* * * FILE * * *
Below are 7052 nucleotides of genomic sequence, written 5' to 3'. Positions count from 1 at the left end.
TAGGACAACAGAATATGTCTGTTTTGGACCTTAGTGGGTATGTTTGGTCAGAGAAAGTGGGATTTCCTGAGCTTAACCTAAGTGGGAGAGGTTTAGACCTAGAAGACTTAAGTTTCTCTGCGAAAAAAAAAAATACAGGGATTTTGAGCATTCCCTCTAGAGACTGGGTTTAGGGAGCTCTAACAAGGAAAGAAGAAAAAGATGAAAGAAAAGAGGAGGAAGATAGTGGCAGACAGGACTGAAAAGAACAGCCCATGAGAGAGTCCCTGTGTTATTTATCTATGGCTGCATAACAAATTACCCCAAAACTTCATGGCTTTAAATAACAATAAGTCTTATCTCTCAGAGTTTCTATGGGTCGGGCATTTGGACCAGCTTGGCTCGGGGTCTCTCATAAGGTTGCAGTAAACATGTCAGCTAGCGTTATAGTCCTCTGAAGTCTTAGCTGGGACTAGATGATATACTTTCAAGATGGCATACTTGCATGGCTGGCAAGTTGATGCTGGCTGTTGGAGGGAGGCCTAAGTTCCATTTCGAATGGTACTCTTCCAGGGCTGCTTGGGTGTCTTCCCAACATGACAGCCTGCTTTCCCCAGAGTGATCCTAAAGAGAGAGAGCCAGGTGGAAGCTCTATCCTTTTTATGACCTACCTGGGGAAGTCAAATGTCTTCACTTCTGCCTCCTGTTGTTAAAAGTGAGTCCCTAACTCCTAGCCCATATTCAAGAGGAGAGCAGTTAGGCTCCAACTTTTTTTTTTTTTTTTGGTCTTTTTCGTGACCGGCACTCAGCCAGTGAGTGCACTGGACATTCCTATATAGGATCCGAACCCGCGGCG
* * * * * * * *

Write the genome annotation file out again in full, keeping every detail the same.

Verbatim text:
Below are 7052 nucleotides of genomic sequence, written 5' to 3'. Positions count from 1 at the left end.
TAGGACAACAGAATATGTCTGTTTTGGACCTTAGTGGGTATGTTTGGTCAGAGAAAGTGGGATTTCCTGAGCTTAACCTAAGTGGGAGAGGTTTAGACCTAGAAGACTTAAGTTTCTCTGCGAAAAAAAAAAATACAGGGATTTTGAGCATTCCCTCTAGAGACTGGGTTTAGGGAGCTCTAACAAGGAAAGAAGAAAAAGATGAAAGAAAAGAGGAGGAAGATAGTGGCAGACAGGACTGAAAAGAACAGCCCATGAGAGAGTCCCTGTGTTATTTATCTATGGCTGCATAACAAATTACCCCAAAACTTCATGGCTTTAAATAACAATAAGTCTTATCTCTCAGAGTTTCTATGGGTCGGGCATTTGGACCAGCTTGGCTCGGGGTCTCTCATAAGGTTGCAGTAAACATGTCAGCTAGCGTTATAGTCCTCTGAAGTCTTAGCTGGGACTAGATGATATACTTTCAAGATGGCATACTTGCATGGCTGGCAAGTTGATGCTGGCTGTTGGAGGGAGGCCTAAGTTCCATTTCGAATGGTACTCTTCCAGGGCTGCTTGGGTGTCTTCCCAACATGACAGCCTGCTTTCCCCAGAGTGATCCTAAAGAGAGAGAGCCAGGTGGAAGCTCTATCCTTTTTATGACCTACCTGGGGAAGTCAAATGTCTTCACTTCTGCCTCCTGTTGTTAAAAGTGAGTCCCTAACTCCTAGCCCATATTCAAGAGGAGAGCAGTTAGGCTCCAACTTTTTTTTTTTTTTTTGGTCTTTTTCGTGACCGGCACTCAGCCAGTGAGTGCACTGGACATTCCTATATAGGATCCGAACCCGCGGCG